3 Ways to Control Ignition Sources at Your Flammable Liquids Store

Dec 27, 2018 Posted by Walter Ingles

Flammable liquids are found at just about every workplace — from fuels to common cleaning agents, solvents, paints, waxes and polishes. This blog is all about identifying and controlling ignition sources (which are basically anything that could ignite flammables stored on a worksite). Ignition sources can be as obvious as a naked flame or burning cigarette, but can also include static electricity generated from personal electronics.

Some of the best ways of controlling ignition sources involve finding a suitable location for your flammable liquids store, keeping your flammables in an impervious chemical safety cabinet, and training your staff so they understand the flashpoint of the chemicals they use as well as the things that can ignite them.

The control measures you decide to implement will be based on a risk assessment that incorporates the types of flammable liquids you use and store, other Dangerous Goods held onsite, and the amount of direct contact workers, contractors and other personnel have with the fuels and other chemicals.

Identifying ignition sources

Let’s begin with a quick list of the different types of ignition sources to help you identify the ignition and fire hazards at your own worksite.

Possible ignition sources include:

  • Matches, cigarettes, cigarette lighters, flames, blow torches, gas appliances and heaters
  • Welding and flame cutting equipment
  • Static electricity generated by during fuel decanting and dispensing, clothing, or electronic equipment like mobile phones, thermostats, keyless remotes, light switches.
  • Hand tools, machinery and equipment that generate sparks eg, grinders
  • Operating plant and machinery that generates heat: boilers, steam pipes, engines, furnaces.

When identifying ignition sources it’s essential to take into account how they might interact with the flammable liquids held at your own worksite. Always consult the Safety Data Sheets (SDSs) for known hazards and control measures.

Risk Control Measure 1: use chemical safety cabinets designed for flammables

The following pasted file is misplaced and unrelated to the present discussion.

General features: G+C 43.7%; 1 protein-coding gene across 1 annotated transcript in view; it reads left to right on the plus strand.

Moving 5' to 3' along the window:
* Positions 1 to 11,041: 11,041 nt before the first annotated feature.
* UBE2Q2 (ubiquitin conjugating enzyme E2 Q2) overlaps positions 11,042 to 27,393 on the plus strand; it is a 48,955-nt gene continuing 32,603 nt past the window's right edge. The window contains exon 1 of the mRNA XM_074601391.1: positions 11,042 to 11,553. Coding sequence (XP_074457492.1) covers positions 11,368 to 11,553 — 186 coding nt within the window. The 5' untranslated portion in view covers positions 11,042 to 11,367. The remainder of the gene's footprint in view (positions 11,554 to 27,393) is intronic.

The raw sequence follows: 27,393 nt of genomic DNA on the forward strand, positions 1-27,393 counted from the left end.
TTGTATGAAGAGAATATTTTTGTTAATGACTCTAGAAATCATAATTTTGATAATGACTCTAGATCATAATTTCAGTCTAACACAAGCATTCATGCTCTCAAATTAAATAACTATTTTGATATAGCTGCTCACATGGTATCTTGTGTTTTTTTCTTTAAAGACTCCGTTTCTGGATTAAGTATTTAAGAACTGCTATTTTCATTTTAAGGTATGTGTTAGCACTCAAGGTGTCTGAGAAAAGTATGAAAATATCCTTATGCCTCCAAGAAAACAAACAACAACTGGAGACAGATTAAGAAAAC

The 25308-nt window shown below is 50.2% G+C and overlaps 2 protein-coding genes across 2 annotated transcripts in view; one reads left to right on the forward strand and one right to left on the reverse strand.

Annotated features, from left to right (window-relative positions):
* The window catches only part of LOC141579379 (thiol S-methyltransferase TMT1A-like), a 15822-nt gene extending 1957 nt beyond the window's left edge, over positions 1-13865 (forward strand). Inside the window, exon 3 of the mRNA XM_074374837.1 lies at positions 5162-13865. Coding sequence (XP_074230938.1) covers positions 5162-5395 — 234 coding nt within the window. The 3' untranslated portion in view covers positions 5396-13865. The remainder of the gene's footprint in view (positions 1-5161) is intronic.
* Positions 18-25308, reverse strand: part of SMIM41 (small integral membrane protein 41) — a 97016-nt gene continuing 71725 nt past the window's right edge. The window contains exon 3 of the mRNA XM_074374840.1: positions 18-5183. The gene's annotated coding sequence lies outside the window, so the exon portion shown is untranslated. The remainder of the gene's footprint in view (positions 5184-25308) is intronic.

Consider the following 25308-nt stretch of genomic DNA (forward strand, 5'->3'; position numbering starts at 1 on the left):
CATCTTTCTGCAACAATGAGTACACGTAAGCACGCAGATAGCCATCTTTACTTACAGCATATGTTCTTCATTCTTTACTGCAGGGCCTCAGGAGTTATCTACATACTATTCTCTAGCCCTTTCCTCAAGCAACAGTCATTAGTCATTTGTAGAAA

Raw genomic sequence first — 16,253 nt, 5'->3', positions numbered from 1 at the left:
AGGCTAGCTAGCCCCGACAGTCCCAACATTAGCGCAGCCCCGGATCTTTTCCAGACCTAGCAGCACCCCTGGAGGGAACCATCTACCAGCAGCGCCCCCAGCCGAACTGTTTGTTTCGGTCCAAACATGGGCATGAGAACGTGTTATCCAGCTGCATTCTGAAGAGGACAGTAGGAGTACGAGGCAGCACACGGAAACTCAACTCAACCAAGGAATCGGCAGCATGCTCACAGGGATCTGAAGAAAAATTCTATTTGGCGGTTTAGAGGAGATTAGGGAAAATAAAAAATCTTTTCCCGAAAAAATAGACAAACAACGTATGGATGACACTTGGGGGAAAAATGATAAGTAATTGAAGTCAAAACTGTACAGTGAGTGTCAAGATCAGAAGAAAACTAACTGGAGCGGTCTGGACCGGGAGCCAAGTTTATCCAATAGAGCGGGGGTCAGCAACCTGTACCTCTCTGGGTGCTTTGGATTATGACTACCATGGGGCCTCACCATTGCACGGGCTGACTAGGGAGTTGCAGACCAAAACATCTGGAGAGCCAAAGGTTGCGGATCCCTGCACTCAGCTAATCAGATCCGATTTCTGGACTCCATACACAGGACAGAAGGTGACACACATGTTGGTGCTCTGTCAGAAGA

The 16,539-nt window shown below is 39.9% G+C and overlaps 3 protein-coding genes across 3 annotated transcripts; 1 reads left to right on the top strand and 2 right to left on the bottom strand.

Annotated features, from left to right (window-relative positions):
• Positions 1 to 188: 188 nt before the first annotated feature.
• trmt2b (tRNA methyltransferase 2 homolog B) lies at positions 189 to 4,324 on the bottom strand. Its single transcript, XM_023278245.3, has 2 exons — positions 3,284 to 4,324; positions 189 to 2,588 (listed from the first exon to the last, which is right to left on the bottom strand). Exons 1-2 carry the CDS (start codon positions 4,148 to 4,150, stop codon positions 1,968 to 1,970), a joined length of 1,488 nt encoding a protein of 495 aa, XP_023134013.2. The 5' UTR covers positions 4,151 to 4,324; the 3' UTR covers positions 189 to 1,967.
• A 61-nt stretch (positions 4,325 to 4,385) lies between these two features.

Storing your Class 3 Flammable Liquids in a compliant safety cabinet is an excellent way of isolating  the chemicals from potential ignition sources. Flammable storage cabinets are constructed from double-walled sheet steel and have a space of at least 40mm between the walls. Gaps around the doors and into the walls are sealed to prevent the entry of flames and radiant heat, and any insulation materials used during construction are non-combustible.

Shelving inside flammable storage cabinets is always perforated to allow the free movement of air and each unit is fitted with a spill containment sump (at least 150mm deep). Doors on safety cabinets for flammables are self-closing to ensure that the flammable liquids within the cabinet are insulated from ignition sources when packages are not being retrieved from the cabinet. High quality indoor units are also designed to fit mechanical ventilation systems ensuring that vapours don’t escape into other rooms, while outdoor units are protected against corrosion, the weather and traffic damage.

IMPORTANT: Ignition sources must not be brought within 3 metres of a flammable liquids storage cabinet (that includes putting them inside the cabinet).

Risk Control Measure 2: isolate your flammable liquids store

Isolating your flammable liquids store away from site operations reduces the likelihood of your flammables being exposed to oxidisers or ignition sources, and helps you enforce minimum segregation distances between chemicals. Minimum distances are usually between 3-5 metres.

Though flammable liquids can be stored both indoors or outdoors, outdoor storage is often more suitable (maximising natural ventilation) for keeping vapours within safe exposure levels and  flammable limits.